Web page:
You better watch out,

you better not cry (or else)

Upon seeing the trailer for “Krampus,” I thought to myself, “Wow, I can’t wait to not see that.” Just minutes into the movie, I was eating my words.

“Krampus” is tastefully frightening, with a old-school terror theme that differentiates it from other modern horror movies. There are no ghosts, exorcisms, shaky “first person” footage or other hackneyed terror topics that the 21st century moviegoer is forced to endure time and time again.

The opening scene of “Krampus” is a wordless critique of the contemporary Christmas. Armies of shoppers impatiently wait until the doors of a big-box store swing open, and once they do, it’s as if the levies have broken. Inside, seemingly sweet old ladies have grabbing-matches with angry parents; even children are not immune from this “Christmas fever.” Security guards happily “taser” unruly shoppers with stun guns.

Moving forward, the scene pans to another room where there’s a school play – only the play is also out of control. A swarming mass of 10-year-olds screams “Fight! Fight! Fight!” as two of the schoolchildren go at it.

Here, the audience is introduced to the main characters. The small but spunky Max Engel (Emjay Anthony, “Chef”) tells his mother Sarah (Toni Collette, “The Sixth Sense”) that he started a fight with the school bully, who told the first graders that Santa wasn’t real.

Back home, the Engels are preparing for their unpalatable extended family to arrive. Uncle Howard (David Koechner, “Anchorman: The Legend of Ron Burgundy”) and Aunt Linda (Allison Tolman, TV’s “Fargo”) are the parents to detestable children, the worst of all two tomboy teenagers who steal Max’s letter to Santa and read it out loud to the family, making fun of him and shredding any bit of Christmas spirit he had left.

With tears of rage, Max rips up his letter to Santa and releases it into the night sky, where it is sucked up into the wind and, suddenly, a storm cloud forms. The Engels fall victim to a powerful blizzard, leaving them with no power in the midst of subzero temperatures.

Amidst family disappearances, mysteriously-appearing snowmen and inexplicable noises, the horror begins. Max’s beloved Bavarian Omi (German actress Krista Stadler) endures a significant attitude change. She is worried, and as it turns out, she has seen this before. Omi tells the story of her own childhood experience with the anti-Santa, a dark, ancient spirit named “Krampus” who preys on the families of children who have lost their Christmas spirit.

Krampus’ minions include possessed gingerbread men, carnivorous jack-in-the-boxes, hellish teddy bears and worst of all, a battalion of masked elves. Krampus himself is a demonic creature with long, pointed horns, a long red cloak and goat’s hooves.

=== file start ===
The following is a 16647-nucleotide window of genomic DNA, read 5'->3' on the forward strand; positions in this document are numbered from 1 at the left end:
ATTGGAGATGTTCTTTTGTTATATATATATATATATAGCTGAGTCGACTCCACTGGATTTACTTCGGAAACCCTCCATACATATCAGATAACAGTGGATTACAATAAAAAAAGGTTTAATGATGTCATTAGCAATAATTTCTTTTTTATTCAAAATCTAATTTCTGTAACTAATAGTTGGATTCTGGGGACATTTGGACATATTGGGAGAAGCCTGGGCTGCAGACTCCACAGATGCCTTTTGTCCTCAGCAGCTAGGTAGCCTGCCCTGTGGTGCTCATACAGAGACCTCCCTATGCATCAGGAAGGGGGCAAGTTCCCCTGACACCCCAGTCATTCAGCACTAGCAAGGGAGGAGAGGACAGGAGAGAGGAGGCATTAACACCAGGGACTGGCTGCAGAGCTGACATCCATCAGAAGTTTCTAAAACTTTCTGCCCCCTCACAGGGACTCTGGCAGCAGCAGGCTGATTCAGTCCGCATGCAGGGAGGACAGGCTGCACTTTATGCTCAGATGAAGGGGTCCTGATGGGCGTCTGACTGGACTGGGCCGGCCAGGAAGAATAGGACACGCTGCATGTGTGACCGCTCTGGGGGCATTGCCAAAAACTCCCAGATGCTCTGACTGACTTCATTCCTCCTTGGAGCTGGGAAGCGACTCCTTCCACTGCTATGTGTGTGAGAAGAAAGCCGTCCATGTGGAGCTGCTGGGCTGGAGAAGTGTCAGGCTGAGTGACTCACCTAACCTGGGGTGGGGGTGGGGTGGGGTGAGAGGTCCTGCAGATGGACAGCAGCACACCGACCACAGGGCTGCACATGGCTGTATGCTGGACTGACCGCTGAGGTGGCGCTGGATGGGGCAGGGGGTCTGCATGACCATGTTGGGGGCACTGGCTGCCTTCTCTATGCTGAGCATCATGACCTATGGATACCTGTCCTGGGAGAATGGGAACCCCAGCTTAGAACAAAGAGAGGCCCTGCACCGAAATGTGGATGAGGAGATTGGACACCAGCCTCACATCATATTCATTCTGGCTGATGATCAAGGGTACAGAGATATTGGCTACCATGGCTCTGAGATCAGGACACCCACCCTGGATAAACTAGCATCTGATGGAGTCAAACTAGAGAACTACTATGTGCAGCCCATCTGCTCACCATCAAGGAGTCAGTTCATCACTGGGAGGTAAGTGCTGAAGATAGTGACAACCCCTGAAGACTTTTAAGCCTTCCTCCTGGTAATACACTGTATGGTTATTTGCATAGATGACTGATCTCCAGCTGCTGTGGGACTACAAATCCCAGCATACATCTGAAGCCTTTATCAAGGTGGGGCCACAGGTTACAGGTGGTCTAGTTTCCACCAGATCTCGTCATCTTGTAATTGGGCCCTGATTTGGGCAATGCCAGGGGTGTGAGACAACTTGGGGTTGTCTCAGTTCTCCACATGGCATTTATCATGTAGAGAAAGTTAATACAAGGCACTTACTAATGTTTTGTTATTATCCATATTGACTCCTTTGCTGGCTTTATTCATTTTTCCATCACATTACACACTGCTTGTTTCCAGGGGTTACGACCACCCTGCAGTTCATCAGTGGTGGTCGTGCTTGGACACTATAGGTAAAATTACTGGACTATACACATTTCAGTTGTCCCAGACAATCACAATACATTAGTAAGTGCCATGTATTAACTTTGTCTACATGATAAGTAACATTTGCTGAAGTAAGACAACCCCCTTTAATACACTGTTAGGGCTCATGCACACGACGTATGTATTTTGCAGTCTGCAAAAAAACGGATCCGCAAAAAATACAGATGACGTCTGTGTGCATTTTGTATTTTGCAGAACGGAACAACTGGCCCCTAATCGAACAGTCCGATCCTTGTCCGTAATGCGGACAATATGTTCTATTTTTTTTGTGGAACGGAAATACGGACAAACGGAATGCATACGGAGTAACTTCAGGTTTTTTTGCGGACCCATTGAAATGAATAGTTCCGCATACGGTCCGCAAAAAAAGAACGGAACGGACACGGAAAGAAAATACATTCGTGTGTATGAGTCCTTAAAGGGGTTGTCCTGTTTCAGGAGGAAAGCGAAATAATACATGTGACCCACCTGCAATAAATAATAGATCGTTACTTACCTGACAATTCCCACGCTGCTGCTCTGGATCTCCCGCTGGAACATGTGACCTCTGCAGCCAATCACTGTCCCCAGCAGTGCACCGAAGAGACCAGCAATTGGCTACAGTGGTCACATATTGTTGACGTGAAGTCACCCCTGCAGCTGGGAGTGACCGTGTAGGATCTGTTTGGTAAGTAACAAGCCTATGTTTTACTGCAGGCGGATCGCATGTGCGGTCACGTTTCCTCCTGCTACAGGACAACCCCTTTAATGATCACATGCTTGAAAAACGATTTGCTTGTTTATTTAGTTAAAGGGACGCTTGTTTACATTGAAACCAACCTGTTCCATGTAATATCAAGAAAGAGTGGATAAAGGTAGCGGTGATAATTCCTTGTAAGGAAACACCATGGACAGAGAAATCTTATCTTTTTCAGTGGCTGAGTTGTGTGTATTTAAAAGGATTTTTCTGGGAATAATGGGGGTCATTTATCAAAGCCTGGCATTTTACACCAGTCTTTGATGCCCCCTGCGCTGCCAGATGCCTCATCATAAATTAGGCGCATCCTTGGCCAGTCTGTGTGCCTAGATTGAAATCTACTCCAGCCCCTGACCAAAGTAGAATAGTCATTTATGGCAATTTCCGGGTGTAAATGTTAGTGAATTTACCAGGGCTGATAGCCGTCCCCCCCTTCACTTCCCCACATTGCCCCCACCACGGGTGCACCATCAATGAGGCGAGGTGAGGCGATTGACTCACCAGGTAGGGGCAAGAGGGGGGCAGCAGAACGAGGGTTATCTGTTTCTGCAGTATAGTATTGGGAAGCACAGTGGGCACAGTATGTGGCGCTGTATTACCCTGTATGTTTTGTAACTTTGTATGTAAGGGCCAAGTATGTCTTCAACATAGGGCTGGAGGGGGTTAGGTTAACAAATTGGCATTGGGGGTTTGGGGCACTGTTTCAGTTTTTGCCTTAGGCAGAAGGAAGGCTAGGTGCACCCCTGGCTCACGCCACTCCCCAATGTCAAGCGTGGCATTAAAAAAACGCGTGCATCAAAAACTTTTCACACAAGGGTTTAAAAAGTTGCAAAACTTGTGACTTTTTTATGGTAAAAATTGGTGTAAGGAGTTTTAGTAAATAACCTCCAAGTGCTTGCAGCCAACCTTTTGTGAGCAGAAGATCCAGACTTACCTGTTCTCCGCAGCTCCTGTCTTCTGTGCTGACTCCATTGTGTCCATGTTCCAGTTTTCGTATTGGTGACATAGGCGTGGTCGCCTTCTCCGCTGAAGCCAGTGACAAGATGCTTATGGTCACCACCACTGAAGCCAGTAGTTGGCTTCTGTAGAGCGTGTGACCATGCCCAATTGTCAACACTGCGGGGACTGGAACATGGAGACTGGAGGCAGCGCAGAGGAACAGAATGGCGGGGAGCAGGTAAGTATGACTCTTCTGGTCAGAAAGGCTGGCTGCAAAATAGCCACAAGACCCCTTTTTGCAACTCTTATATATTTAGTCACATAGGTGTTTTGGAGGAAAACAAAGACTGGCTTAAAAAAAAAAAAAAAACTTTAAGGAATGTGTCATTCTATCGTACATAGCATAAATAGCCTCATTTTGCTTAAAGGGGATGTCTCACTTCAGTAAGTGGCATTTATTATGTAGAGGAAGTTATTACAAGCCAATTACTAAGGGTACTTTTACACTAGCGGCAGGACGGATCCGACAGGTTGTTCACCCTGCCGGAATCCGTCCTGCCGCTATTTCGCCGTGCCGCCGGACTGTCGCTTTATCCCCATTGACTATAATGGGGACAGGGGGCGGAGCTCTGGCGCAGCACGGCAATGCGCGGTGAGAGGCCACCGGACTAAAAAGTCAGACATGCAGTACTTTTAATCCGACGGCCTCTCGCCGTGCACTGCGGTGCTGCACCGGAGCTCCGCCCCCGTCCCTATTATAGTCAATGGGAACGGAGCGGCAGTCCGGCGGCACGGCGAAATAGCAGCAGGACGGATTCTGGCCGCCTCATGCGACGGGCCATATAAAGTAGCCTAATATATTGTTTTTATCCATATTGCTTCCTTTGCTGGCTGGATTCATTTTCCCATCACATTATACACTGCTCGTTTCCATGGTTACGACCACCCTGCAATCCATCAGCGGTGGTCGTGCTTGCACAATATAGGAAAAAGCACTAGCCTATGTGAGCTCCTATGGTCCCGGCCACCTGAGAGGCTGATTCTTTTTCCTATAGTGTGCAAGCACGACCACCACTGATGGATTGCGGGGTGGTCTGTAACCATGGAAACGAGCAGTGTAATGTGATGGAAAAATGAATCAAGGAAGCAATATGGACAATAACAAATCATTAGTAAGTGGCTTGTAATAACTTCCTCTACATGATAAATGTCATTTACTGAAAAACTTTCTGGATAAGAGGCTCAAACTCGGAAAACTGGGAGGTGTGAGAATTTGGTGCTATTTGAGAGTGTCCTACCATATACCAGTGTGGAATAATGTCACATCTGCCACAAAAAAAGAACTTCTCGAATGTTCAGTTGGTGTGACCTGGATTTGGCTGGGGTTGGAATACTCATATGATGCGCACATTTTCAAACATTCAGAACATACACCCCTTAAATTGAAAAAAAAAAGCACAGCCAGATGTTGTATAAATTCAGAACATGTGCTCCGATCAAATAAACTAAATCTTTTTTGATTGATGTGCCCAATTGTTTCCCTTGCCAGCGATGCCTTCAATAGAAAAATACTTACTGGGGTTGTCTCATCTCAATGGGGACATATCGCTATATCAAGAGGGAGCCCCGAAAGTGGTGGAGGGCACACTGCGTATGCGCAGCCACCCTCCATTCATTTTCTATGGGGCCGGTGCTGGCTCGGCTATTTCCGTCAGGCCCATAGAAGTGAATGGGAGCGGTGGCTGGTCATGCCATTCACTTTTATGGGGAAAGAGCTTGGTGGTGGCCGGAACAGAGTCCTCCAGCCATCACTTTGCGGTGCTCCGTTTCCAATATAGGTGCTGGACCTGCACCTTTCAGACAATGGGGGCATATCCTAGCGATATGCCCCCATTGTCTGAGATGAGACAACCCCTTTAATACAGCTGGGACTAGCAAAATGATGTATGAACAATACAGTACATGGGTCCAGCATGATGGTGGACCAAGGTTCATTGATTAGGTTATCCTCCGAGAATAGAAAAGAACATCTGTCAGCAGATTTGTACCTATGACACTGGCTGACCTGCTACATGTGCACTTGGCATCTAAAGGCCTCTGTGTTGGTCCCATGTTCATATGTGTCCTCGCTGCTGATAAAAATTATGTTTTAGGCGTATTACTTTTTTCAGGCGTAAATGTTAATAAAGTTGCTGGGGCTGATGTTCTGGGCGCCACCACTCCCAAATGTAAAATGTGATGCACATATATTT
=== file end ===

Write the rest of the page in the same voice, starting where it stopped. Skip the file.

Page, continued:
The ending is left up to viewer interpretation, but that only enhances the mystery and suspense that “Krampus” bestows upon the audience.

“Krampus” is rated PG-13 for sequences of horror violence/terror, language and some drug material.

My Morning Jacket:

‘The Waterfall’

This month we will be looking back on the best albums of 2015.

For more than 15 years, Louisville, Kentucky-based band My Morning Jacket has been creating a one-band genre blending rock, country and experimental psychedelia.

The band made its critical and popular breakthrough with 2008’s “Evil Urges,” and followed it up with the equally stellar “Circuital” in 2011.

This year, My Morning Jacket continued to raise the bar with the exceptional album “The Waterfall.” Lead singer Jim James finds new confidence in his classic rock falsetto and the songwriting and playing of MMJ has reached an apex.

Recorded at a hilltop mansion in the coastal town in Stinson Beach, Calif., “The Waterfall” is intense, both in lyrical content and sonic presentation. Guitarist Carl Broemel’s channels Pink Floyd’s David Gilmour in terms of booming chords and soaring lead lines. The entire album contains an experimental yet controlled feel to it.

Standout cuts include the beautiful acoustic ballad of an ending relationship, “Like a River,” and the pleasingly bombastic “In Its Infancy” (The Waterfall). The latter is up there with “I’m Amazed,” from “Evil Urges” as among the best thing ever recorded by the band.

“The Waterfall” is available in regular and “extended” versions. I would recommend going after the extended version with its four bonus tracks (15-plus minutes of extra music), which are all as powerful as anything on the shorter version of the album.

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